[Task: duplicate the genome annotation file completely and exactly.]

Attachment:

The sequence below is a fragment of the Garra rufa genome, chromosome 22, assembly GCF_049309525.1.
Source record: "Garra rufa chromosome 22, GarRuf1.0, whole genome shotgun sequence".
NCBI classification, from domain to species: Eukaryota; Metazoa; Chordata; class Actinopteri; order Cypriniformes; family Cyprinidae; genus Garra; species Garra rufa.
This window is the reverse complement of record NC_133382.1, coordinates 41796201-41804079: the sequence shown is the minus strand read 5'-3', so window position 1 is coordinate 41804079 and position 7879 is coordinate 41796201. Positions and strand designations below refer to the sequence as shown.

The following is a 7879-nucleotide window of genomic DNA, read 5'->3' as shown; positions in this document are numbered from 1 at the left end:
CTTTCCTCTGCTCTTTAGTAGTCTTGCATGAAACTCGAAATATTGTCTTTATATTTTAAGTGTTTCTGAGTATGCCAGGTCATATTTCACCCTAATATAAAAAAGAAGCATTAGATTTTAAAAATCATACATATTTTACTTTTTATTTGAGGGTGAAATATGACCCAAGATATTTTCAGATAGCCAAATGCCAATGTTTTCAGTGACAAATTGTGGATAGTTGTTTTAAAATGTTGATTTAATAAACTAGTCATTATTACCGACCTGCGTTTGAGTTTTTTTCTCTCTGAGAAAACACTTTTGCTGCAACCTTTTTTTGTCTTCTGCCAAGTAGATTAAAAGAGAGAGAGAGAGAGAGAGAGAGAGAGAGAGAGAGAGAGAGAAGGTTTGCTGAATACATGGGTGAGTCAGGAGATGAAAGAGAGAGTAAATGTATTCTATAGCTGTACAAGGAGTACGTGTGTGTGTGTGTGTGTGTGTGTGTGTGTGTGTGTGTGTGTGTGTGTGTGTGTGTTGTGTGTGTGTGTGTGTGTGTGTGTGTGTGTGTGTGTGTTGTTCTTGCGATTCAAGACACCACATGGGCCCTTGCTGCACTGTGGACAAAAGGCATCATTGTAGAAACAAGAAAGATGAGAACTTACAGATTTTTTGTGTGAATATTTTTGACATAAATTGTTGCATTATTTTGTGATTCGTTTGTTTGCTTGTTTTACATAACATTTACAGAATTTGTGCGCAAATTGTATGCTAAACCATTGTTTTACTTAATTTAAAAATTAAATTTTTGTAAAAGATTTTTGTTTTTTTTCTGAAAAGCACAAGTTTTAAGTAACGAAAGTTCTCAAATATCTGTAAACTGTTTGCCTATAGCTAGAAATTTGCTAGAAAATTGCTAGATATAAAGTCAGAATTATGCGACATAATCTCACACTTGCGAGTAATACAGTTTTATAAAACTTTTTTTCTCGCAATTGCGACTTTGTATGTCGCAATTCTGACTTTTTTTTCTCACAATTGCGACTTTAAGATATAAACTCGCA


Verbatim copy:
The sequence below is a fragment of the Garra rufa genome, chromosome 22, assembly GCF_049309525.1.
Source record: "Garra rufa chromosome 22, GarRuf1.0, whole genome shotgun sequence".
NCBI classification, from domain to species: Eukaryota; Metazoa; Chordata; class Actinopteri; order Cypriniformes; family Cyprinidae; genus Garra; species Garra rufa.
This window is the reverse complement of record NC_133382.1, coordinates 41796201-41804079: the sequence shown is the minus strand read 5'-3', so window position 1 is coordinate 41804079 and position 7879 is coordinate 41796201. Positions and strand designations below refer to the sequence as shown.

The following is a 7879-nucleotide window of genomic DNA, read 5'->3' as shown; positions in this document are numbered from 1 at the left end:
CTTTCCTCTGCTCTTTAGTAGTCTTGCATGAAACTCGAAATATTGTCTTTATATTTTAAGTGTTTCTGAGTATGCCAGGTCATATTTCACCCTAATATAAAAAAGAAGCATTAGATTTTAAAAATCATACATATTTTACTTTTTATTTGAGGGTGAAATATGACCCAAGATATTTTCAGATAGCCAAATGCCAATGTTTTCAGTGACAAATTGTGGATAGTTGTTTTAAAATGTTGATTTAATAAACTAGTCATTATTACCGACCTGCGTTTGAGTTTTTTTCTCTCTGAGAAAACACTTTTGCTGCAACCTTTTTTTGTCTTCTGCCAAGTAGATTAAAAGAGAGAGAGAGAGAGAGAGAGAGAGAGAGAGAGAGAGAGAGAAGGTTTGCTGAATACATGGGTGAGTCAGGAGATGAAAGAGAGAGTAAATGTATTCTATAGCTGTACAAGGAGTACGTGTGTGTGTGTGTGTGTGTGTGTGTGTGTGTGTGTGTGTGTGTGTGTGTGTGTGTTGTGTGTGTGTGTGTGTGTGTGTGTGTGTGTGTGTGTGTTGTTCTTGCGATTCAAGACACCACATGGGCCCTTGCTGCACTGTGGACAAAAGGCATCATTGTAGAAACAAGAAAGATGAGAACTTACAGATTTTTTGTGTGAATATTTTTGACATAAATTGTTGCATTATTTTGTGATTCGTTTGTTTGCTTGTTTTACATAACATTTACAGAATTTGTGCGCAAATTGTATGCTAAACCATTGTTTTACTTAATTTAAAAATTAAATTTTTGTAAAAGATTTTTGTTTTTTTTCTGAAAAGCACAAGTTTTAAGTAACGAAAGTTCTCAAATATCTGTAAACTGTTTGCCTATAGCTAGAAATTTGCTAGAAAATTGCTAGATATAAAGTCAGAATTATGCGACATAATCTCACACTTGCGAGTAATACAGTTTTATAAAACTTTTTTTCTCGCAATTGCGACTTTGTATGTCGCAATTCTGACTTTTTTTTCTCACAATTGCGACTTTAAGATATAAACTCGCA